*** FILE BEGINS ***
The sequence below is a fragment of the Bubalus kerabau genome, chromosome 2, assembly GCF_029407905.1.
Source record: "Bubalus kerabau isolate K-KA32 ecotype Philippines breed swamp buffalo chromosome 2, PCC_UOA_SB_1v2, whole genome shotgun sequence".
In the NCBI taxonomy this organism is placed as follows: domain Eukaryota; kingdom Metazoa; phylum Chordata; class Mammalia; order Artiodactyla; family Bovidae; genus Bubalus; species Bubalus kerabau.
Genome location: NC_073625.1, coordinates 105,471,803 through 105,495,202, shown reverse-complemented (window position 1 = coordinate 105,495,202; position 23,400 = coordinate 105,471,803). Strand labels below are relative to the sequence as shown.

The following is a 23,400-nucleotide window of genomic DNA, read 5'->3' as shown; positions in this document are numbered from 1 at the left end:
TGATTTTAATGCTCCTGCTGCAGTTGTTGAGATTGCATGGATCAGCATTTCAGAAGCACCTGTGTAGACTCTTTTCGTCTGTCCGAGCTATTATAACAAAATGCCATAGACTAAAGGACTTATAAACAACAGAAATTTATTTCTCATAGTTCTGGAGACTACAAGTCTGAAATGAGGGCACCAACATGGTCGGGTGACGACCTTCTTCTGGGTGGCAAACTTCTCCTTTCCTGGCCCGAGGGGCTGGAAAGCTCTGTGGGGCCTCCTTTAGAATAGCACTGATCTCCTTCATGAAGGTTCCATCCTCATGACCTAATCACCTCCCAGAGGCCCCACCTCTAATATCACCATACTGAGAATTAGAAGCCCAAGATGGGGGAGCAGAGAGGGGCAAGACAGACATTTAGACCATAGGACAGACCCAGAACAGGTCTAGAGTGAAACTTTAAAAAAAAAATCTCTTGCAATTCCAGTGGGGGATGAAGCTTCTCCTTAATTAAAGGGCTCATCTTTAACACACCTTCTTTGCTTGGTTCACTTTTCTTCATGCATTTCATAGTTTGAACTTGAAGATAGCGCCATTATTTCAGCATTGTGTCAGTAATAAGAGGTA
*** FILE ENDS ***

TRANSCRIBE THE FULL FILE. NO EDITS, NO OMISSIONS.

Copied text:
The sequence below is a fragment of the Bubalus kerabau genome, chromosome 2, assembly GCF_029407905.1.
Source record: "Bubalus kerabau isolate K-KA32 ecotype Philippines breed swamp buffalo chromosome 2, PCC_UOA_SB_1v2, whole genome shotgun sequence".
In the NCBI taxonomy this organism is placed as follows: domain Eukaryota; kingdom Metazoa; phylum Chordata; class Mammalia; order Artiodactyla; family Bovidae; genus Bubalus; species Bubalus kerabau.
Genome location: NC_073625.1, coordinates 105,471,803 through 105,495,202, shown reverse-complemented (window position 1 = coordinate 105,495,202; position 23,400 = coordinate 105,471,803). Strand labels below are relative to the sequence as shown.

The following is a 23,400-nucleotide window of genomic DNA, read 5'->3' as shown; positions in this document are numbered from 1 at the left end:
TGATTTTAATGCTCCTGCTGCAGTTGTTGAGATTGCATGGATCAGCATTTCAGAAGCACCTGTGTAGACTCTTTTCGTCTGTCCGAGCTATTATAACAAAATGCCATAGACTAAAGGACTTATAAACAACAGAAATTTATTTCTCATAGTTCTGGAGACTACAAGTCTGAAATGAGGGCACCAACATGGTCGGGTGACGACCTTCTTCTGGGTGGCAAACTTCTCCTTTCCTGGCCCGAGGGGCTGGAAAGCTCTGTGGGGCCTCCTTTAGAATAGCACTGATCTCCTTCATGAAGGTTCCATCCTCATGACCTAATCACCTCCCAGAGGCCCCACCTCTAATATCACCATACTGAGAATTAGAAGCCCAAGATGGGGGAGCAGAGAGGGGCAAGACAGACATTTAGACCATAGGACAGACCCAGAACAGGTCTAGAGTGAAACTTTAAAAAAAAAATCTCTTGCAATTCCAGTGGGGGATGAAGCTTCTCCTTAATTAAAGGGCTCATCTTTAACACACCTTCTTTGCTTGGTTCACTTTTCTTCATGCATTTCATAGTTTGAACTTGAAGATAGCGCCATTATTTCAGCATTGTGTCAGTAATAAGAGGTA